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Sewing

The Pocket Skirt and the Voila Blouse by Cali Faye

imageEarlier this year I made two patterns from the Basics Collection by Cali Faye. They are both straightforward to sew and flattering to wear. I was inspired to make the Voila Shirt by Erin‘s versions on the Hungie Gungie blog. I made the first one in a navy blue Cotton and Steel double gauze. I cut a medium but took about 6 inches out of the width of the front and back of the shirt based on Erin’s recommendations. I was very happy with the fit. The neckline dips somewhat low and I ended up reversing it and wearing the back as the front which actually works.  The shirt is comfortable and I wear it with skirts and jeans. (Somewhat blurry picture of the the blouse with my pocket skirt below.)imageI then went on to make two more Voila blouses with leftover fabric from my quilting days. I thought these cotton floral prints would work well with the shape for summer blouses. imageI made the two blouses at the same time which went fast. I lined the bodice of the cotton versions with white cotton muslin and I lined the navy double gauze version with the shirt fabric. I took 8 inches out of the width of the front and back of the floral shirts since the first navy blouse was still very full even after taking 6 inches of volume out front and back.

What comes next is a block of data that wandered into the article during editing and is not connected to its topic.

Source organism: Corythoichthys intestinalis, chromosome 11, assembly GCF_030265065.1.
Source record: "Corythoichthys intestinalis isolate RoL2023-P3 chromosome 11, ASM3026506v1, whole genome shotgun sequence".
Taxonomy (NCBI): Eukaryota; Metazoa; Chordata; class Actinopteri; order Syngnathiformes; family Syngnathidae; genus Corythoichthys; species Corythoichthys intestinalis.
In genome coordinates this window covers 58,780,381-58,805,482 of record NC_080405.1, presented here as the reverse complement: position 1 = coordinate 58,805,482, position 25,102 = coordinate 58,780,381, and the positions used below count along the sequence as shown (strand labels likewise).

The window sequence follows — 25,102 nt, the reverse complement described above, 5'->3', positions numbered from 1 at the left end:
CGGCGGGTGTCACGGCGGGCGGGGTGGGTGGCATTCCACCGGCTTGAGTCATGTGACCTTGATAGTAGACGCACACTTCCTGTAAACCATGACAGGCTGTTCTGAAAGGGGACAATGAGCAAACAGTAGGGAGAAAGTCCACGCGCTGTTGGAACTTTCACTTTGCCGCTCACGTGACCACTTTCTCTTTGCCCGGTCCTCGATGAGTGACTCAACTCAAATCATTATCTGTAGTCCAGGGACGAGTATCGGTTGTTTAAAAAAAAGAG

imageShirt above prior to hemming.  Shirt below getting bra straps added to lining of bodice.imageThe shirts fit well and the neckline is flattering.imageI made the Pocket Skirt in a khaki green heavy cotton from Joanne’s. It worked well for the skirt and it has become a basic that I wore often all summer.image I cut a large and added 2 inches to the length. Pocket detail below. The construction is very straightforward. imageAttaching the waistband.image